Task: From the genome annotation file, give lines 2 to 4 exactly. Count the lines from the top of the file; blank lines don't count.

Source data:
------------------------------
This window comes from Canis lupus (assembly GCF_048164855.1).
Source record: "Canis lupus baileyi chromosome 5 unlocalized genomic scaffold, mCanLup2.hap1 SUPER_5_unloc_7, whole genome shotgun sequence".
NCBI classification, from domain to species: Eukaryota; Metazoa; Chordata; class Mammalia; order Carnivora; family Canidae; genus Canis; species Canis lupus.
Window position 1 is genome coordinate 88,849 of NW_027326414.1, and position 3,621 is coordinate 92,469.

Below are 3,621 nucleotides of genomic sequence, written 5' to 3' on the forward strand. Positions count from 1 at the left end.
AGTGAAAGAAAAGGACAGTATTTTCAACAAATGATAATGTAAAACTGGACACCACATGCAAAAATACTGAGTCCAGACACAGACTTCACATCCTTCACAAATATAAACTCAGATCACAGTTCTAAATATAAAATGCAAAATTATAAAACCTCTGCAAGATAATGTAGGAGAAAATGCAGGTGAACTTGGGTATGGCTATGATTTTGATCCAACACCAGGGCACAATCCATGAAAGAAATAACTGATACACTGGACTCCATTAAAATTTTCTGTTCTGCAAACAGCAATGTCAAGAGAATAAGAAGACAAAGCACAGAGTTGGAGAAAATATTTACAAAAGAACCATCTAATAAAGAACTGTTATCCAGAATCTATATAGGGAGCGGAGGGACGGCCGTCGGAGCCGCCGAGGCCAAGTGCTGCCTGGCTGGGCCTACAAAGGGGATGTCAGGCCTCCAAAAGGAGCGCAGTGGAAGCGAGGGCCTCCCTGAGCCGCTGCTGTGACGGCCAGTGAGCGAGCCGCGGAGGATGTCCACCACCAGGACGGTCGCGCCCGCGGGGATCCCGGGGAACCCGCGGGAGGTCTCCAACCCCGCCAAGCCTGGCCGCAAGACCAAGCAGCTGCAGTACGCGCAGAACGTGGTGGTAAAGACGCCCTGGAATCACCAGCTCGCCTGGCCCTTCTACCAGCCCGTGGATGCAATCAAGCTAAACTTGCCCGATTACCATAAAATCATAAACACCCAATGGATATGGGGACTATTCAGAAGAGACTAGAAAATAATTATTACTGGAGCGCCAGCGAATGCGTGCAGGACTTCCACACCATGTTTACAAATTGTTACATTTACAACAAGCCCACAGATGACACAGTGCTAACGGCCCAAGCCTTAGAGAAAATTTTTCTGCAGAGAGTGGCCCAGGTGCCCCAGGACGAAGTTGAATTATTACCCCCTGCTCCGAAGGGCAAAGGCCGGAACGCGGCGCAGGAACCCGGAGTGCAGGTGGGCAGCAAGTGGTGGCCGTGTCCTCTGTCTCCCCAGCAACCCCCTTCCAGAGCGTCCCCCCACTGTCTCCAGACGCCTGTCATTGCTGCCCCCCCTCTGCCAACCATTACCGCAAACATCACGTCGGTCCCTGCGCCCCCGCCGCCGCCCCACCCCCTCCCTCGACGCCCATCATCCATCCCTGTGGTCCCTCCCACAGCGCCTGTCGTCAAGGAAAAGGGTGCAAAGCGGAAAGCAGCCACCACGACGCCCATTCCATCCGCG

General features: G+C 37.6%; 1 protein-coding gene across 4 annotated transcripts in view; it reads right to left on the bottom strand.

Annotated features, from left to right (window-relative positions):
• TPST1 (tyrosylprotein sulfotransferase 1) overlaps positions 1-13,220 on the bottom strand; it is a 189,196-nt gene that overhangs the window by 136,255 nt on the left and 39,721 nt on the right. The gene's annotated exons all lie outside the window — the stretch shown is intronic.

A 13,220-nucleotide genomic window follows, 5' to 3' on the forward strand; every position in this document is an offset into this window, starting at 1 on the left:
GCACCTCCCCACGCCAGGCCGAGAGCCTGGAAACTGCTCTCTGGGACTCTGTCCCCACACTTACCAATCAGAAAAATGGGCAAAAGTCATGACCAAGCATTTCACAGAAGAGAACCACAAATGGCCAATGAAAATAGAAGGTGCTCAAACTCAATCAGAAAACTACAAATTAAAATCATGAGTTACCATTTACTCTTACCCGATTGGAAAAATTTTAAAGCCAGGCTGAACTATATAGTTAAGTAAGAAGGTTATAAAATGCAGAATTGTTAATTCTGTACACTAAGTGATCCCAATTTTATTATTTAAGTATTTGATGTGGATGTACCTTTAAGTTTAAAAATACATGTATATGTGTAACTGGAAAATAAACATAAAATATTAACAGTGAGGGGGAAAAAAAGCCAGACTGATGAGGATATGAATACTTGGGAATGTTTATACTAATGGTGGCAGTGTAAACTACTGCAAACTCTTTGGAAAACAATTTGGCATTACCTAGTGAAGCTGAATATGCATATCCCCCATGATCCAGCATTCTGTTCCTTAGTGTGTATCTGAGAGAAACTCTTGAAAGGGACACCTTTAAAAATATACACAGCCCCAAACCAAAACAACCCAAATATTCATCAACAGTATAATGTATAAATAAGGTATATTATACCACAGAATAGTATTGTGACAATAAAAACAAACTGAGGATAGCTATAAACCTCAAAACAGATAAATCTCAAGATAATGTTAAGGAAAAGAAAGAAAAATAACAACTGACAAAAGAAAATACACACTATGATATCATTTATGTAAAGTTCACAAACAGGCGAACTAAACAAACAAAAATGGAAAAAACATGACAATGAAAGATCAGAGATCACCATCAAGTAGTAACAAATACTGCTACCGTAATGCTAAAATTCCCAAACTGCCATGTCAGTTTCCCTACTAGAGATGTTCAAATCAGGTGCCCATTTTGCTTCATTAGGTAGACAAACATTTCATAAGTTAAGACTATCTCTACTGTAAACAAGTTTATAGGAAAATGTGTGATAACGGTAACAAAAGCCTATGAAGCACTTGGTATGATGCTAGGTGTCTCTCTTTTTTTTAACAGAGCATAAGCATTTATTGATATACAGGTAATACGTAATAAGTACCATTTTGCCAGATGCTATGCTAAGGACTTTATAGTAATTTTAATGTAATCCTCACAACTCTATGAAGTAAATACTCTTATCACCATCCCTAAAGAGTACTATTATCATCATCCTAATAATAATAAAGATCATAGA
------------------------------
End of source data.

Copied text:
Source record: "Canis lupus baileyi chromosome 5 unlocalized genomic scaffold, mCanLup2.hap1 SUPER_5_unloc_7, whole genome shotgun sequence".
NCBI classification, from domain to species: Eukaryota; Metazoa; Chordata; class Mammalia; order Carnivora; family Canidae; genus Canis; species Canis lupus.
Window position 1 is genome coordinate 88,849 of NW_027326414.1, and position 3,621 is coordinate 92,469.